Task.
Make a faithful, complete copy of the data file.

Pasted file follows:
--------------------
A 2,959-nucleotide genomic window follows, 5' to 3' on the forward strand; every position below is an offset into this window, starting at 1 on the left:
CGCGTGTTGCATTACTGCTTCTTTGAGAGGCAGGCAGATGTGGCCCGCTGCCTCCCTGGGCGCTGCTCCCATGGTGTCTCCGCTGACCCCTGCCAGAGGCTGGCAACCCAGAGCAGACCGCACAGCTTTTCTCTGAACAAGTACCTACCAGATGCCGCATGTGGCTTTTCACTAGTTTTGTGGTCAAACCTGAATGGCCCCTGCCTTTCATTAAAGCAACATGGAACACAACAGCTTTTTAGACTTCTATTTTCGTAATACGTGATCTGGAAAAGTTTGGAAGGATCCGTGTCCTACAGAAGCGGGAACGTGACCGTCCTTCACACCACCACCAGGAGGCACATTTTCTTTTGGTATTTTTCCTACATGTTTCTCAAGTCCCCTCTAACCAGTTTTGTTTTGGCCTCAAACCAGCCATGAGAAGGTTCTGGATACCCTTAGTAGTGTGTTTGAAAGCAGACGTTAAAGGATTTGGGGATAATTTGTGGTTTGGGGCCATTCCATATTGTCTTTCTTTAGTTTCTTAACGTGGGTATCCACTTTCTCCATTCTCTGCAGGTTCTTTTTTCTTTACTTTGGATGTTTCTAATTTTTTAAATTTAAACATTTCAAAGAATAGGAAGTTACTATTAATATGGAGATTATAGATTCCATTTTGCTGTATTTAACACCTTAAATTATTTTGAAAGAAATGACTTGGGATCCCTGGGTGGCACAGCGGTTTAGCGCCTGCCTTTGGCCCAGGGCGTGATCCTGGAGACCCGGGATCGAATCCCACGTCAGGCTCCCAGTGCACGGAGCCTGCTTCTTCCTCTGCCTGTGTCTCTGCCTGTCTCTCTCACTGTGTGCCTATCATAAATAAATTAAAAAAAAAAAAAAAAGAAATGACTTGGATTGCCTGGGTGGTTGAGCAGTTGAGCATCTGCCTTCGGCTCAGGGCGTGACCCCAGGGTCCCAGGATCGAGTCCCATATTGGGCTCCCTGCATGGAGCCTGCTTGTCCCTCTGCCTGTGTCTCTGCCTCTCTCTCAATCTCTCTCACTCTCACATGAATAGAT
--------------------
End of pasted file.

A 2,959-nucleotide genomic window follows, 5' to 3' on the forward strand; every position below is an offset into this window, starting at 1 on the left:
CGCGTGTTGCATTACTGCTTCTTTGAGAGGCAGGCAGATGTGGCCCGCTGCCTCCCTGGGCGCTGCTCCCATGGTGTCTCCGCTGACCCCTGCCAGAGGCTGGCAACCCAGAGCAGACCGCACAGCTTTTCTCTGAACAAGTACCTACCAGATGCCGCATGTGGCTTTTCACTAGTTTTGTGGTCAAACCTGAATGGCCCCTGCCTTTCATTAAAGCAACATGGAACACAACAGCTTTTTAGACTTCTATTTTCGTAATACGTGATCTGGAAAAGTTTGGAAGGATCCGTGTCCTACAGAAGCGGGAACGTGACCGTCCTTCACACCACCACCAGGAGGCACATTTTCTTTTGGTATTTTTCCTACATGTTTCTCAAGTCCCCTCTAACCAGTTTTGTTTTGGCCTCAAACCAGCCATGAGAAGGTTCTGGATACCCTTAGTAGTGTGTTTGAAAGCAGACGTTAAAGGATTTGGGGATAATTTGTGGTTTGGGGCCATTCCATATTGTCTTTCTTTAGTTTCTTAACGTGGGTATCCACTTTCTCCATTCTCTGCAGGTTCTTTTTTCTTTACTTTGGATGTTTCTAATTTTTTAAATTTAAACATTTCAAAGAATAGGAAGTTACTATTAATATGGAGATTATAGATTCCATTTTGCTGTATTTAACACCTTAAATTATTTTGAAAGAAATGACTTGGGATCCCTGGGTGGCACAGCGGTTTAGCGCCTGCCTTTGGCCCAGGGCGTGATCCTGGAGACCCGGGATCGAATCCCACGTCAGGCTCCCAGTGCACGGAGCCTGCTTCTTCCTCTGCCTGTGTCTCTGCCTGTCTCTCTCACTGTGTGCCTATCATAAATAAATTAAAAAAAAAAAAAAAAGAAATGACTTGGATTGCCTGGGTGGTTGAGCAGTTGAGCATCTGCCTTCGGCTCAGGGCGTGACCCCAGGGTCCCAGGATCGAGTCCCATATTGGGCTCCCTGCATGGAGCCTGCTTGTCCCTCTGCCTGTGTCTCTGCCTCTCTCTCAATCTCTCTCACTCTCACATGAATAGAT